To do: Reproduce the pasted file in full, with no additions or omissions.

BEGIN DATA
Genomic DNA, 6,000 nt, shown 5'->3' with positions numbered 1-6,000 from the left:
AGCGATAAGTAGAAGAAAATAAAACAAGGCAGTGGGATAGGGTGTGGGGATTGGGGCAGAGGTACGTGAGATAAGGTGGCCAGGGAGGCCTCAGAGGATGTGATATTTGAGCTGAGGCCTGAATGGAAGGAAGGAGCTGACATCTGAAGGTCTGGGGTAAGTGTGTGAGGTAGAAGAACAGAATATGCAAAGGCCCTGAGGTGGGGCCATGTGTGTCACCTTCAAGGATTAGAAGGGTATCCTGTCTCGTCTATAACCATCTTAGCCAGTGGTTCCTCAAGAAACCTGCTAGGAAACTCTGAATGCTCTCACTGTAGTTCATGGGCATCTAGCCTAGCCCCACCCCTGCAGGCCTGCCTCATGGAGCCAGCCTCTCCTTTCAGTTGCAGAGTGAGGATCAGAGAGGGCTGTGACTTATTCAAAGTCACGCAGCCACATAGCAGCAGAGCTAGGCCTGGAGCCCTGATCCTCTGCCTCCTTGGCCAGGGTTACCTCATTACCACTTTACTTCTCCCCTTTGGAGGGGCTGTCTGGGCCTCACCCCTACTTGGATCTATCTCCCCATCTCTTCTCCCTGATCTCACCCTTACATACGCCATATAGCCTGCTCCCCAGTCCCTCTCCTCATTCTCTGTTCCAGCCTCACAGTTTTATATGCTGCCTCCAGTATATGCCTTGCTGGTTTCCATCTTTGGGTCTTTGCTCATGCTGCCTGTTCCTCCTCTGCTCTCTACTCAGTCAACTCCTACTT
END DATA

Genomic DNA, 6,000 nt, shown 5'->3' with positions numbered 1-6,000 from the left:
AGCGATAAGTAGAAGAAAATAAAACAAGGCAGTGGGATAGGGTGTGGGGATTGGGGCAGAGGTACGTGAGATAAGGTGGCCAGGGAGGCCTCAGAGGATGTGATATTTGAGCTGAGGCCTGAATGGAAGGAAGGAGCTGACATCTGAAGGTCTGGGGTAAGTGTGTGAGGTAGAAGAACAGAATATGCAAAGGCCCTGAGGTGGGGCCATGTGTGTCACCTTCAAGGATTAGAAGGGTATCCTGTCTCGTCTATAACCATCTTAGCCAGTGGTTCCTCAAGAAACCTGCTAGGAAACTCTGAATGCTCTCACTGTAGTTCATGGGCATCTAGCCTAGCCCCACCCCTGCAGGCCTGCCTCATGGAGCCAGCCTCTCCTTTCAGTTGCAGAGTGAGGATCAGAGAGGGCTGTGACTTATTCAAAGTCACGCAGCCACATAGCAGCAGAGCTAGGCCTGGAGCCCTGATCCTCTGCCTCCTTGGCCAGGGTTACCTCATTACCACTTTACTTCTCCCCTTTGGAGGGGCTGTCTGGGCCTCACCCCTACTTGGATCTATCTCCCCATCTCTTCTCCCTGATCTCACCCTTACATACGCCATATAGCCTGCTCCCCAGTCCCTCTCCTCATTCTCTGTTCCAGCCTCACAGTTTTATATGCTGCCTCCAGTATATGCCTTGCTGGTTTCCATCTTTGGGTCTTTGCTCATGCTGCCTGTTCCTCCTCTGCTCTCTACTCAGTCAACTCCTACTT